Leaders of political parties did not hesitate to suspend General Election campaigning in the wake of the atrocity in Manchester.
The timing of an election is the subject of intense and meticulous planning at the highest level of politics, but parties are always aware that they must be flexible enough to respond to circumstances.
No terror atrocity on the scale of the Manchester attack has ever before disrupted a British general election. But some earlier campaigns have been thrown off track by unforeseen and unpredictable events in the outside world bursting into the political bubble.
Most recently, the EU referendum campaign was suspended for three days after the murder of Labour MP Jo Cox on June 16 last year, just a week before polling day.
Then-prime minister David Cameron and Labour leader Jeremy Corbyn joined Commons Speaker John Bercow and shadow foreign secretary Hilary Benn in a visit to Mrs Cox's Batley and Spen constituency to condemn her killing as an "attack on democracy".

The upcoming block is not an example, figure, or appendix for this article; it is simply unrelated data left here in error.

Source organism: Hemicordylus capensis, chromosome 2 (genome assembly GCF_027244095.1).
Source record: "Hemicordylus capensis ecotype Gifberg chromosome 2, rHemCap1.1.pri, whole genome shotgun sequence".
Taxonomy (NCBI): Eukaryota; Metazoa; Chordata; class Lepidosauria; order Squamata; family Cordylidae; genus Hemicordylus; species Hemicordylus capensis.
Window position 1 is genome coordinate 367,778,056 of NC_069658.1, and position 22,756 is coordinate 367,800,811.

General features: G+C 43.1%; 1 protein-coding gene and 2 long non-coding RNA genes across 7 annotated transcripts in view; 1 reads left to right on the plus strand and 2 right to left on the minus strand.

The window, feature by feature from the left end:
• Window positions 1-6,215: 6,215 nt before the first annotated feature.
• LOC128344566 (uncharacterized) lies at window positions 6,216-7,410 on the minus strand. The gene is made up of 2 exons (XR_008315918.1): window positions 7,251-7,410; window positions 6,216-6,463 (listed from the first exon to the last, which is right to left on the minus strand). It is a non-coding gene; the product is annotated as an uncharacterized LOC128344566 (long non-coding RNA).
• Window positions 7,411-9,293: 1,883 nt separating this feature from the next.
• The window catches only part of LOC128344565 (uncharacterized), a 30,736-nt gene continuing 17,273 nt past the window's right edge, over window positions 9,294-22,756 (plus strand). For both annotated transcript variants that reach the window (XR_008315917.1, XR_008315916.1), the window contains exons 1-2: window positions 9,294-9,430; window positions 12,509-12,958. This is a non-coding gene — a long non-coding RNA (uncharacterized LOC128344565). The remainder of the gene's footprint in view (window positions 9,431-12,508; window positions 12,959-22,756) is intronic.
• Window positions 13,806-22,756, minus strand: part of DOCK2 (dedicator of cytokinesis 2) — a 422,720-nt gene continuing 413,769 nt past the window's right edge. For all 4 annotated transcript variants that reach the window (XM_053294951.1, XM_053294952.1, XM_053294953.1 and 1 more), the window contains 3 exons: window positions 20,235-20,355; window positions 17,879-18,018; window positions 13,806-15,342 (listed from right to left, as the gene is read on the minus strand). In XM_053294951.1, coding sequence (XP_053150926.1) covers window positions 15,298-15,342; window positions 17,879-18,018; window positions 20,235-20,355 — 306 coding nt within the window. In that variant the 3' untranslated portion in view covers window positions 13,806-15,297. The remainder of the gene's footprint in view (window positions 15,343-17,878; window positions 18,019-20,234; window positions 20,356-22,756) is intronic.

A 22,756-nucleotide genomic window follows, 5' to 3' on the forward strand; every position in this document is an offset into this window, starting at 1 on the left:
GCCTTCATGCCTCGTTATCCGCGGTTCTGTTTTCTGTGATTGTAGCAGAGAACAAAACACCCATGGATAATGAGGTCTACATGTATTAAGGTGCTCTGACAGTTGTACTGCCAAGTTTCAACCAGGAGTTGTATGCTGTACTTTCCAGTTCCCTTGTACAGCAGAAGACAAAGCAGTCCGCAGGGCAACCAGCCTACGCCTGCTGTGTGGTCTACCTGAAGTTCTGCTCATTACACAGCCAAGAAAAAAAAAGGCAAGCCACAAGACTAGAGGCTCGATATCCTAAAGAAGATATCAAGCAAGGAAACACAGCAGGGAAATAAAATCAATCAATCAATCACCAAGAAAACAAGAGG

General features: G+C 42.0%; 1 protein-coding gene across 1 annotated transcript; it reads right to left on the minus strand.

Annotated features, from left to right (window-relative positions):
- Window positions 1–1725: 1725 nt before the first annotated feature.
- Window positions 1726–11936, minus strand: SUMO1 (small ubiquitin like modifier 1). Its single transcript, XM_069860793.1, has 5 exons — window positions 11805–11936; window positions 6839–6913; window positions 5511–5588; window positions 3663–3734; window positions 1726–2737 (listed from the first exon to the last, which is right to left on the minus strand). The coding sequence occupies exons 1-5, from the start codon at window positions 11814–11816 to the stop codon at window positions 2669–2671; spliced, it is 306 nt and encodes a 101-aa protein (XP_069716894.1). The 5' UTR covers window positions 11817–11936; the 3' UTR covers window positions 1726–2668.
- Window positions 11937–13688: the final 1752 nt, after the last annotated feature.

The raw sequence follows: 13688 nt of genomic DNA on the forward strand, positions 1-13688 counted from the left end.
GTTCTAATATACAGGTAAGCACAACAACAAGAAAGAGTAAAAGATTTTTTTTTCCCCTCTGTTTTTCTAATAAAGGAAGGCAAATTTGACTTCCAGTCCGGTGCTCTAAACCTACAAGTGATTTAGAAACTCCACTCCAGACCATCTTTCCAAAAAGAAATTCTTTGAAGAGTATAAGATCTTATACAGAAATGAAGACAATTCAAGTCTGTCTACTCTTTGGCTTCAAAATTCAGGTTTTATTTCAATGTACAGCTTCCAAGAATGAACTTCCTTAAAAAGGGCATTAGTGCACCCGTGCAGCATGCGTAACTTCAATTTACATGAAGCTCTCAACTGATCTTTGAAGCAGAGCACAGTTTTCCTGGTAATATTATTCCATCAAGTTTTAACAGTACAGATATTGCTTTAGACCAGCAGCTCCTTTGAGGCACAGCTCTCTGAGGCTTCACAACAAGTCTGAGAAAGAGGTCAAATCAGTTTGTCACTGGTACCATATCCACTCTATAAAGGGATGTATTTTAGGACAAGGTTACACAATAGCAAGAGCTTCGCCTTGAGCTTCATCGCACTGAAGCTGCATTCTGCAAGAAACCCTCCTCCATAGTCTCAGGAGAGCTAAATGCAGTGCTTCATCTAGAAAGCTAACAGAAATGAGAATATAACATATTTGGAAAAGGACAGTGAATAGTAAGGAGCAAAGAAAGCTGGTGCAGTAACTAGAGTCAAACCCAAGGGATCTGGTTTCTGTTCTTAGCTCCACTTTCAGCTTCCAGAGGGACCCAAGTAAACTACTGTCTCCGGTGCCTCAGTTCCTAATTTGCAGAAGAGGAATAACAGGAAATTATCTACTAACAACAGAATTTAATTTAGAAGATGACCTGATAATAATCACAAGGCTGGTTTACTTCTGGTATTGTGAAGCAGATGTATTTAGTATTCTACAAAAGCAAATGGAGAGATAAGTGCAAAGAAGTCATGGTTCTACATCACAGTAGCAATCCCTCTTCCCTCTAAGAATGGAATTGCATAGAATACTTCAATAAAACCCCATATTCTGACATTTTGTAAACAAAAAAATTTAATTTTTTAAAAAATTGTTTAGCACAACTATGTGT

In 2001, Tony Blair had to postpone an entire election by a month because of an outbreak of foot-and-mouth disease.
Mr Blair had let it be known that he had pencilled in the election for May 3 to coincide with local council polls, but delayed the votes until June 7 because of the difficulty of campaigning while the animal disease was being contained.
Some candidates in the French presidential campaign earlier this year suspended campaigning in the wake of a shooting in Paris two days before the first-round vote, which left one police officer dead and injured another.
In the USA, Republican presidential candidate John McCain briefly suspended his 2008 campaign to work on the erupting financial crisis, but Democrat Barack Obama declined to join him.
Candidates in the 2004 race halted all activities in the days after Ronald Reagan's death.
In 1952, Democrat presidential candidate Adlai Stevenson broke off from campaigning to take charge of the response to a prison riot in the state of Illinois, where he was governor.